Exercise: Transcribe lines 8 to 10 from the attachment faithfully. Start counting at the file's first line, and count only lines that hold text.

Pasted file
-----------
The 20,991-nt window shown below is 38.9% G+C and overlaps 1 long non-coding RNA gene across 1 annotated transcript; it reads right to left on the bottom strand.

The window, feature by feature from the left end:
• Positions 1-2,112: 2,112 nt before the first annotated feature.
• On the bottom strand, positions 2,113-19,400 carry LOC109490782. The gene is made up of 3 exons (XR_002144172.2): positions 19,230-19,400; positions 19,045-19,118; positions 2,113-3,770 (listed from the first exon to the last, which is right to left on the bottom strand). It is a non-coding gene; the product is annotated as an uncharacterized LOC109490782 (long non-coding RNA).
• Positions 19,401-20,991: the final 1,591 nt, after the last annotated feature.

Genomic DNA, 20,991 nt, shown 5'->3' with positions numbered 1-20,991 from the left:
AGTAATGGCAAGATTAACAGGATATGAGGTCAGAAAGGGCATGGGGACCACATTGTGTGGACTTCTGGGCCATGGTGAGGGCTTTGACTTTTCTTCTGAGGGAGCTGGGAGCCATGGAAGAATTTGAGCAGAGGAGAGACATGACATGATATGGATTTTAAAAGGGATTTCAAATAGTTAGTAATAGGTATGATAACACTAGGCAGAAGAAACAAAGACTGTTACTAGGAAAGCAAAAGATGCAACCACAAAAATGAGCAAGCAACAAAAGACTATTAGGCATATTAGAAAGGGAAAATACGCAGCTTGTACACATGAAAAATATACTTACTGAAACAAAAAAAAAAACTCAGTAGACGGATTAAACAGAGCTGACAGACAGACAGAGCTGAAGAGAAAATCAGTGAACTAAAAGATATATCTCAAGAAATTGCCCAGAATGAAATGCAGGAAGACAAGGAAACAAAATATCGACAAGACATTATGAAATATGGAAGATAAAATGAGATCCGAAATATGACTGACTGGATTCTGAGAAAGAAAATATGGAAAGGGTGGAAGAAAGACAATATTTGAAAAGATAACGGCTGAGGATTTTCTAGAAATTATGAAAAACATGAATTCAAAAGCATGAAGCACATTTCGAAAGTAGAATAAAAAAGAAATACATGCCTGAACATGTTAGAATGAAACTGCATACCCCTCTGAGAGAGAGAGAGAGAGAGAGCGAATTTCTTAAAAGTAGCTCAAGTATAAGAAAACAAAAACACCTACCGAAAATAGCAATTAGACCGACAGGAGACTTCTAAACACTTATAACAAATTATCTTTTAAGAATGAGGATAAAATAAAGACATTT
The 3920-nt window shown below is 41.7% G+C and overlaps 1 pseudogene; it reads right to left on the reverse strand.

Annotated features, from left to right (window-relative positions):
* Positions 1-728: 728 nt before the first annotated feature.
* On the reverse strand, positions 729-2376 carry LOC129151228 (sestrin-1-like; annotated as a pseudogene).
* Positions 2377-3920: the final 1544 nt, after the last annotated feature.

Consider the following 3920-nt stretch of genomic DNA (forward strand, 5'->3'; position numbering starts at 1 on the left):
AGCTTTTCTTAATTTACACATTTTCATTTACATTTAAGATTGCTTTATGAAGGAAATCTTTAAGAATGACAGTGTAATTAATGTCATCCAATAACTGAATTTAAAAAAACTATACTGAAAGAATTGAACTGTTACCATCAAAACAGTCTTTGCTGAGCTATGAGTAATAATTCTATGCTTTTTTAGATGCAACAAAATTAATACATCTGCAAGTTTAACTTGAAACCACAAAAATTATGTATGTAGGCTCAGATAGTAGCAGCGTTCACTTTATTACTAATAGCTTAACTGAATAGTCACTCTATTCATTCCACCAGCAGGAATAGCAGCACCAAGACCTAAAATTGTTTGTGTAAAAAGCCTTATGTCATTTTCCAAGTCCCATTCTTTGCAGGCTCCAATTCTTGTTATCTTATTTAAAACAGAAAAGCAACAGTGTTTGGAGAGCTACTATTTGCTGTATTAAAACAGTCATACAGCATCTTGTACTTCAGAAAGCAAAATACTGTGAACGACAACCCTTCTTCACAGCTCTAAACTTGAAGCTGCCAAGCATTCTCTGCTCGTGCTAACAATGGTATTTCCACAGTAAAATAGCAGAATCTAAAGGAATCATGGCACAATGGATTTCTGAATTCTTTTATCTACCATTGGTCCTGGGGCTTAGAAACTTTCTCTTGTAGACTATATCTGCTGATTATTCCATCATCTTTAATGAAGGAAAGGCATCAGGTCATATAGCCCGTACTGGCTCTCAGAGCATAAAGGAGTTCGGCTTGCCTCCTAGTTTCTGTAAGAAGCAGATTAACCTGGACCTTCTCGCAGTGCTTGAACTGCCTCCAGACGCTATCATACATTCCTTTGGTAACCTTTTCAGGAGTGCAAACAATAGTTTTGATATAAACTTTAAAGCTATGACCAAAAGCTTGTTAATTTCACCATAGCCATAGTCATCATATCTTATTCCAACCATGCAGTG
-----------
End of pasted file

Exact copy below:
The 3920-nt window shown below is 41.7% G+C and overlaps 1 pseudogene; it reads right to left on the reverse strand.

Annotated features, from left to right (window-relative positions):
* Positions 1-728: 728 nt before the first annotated feature.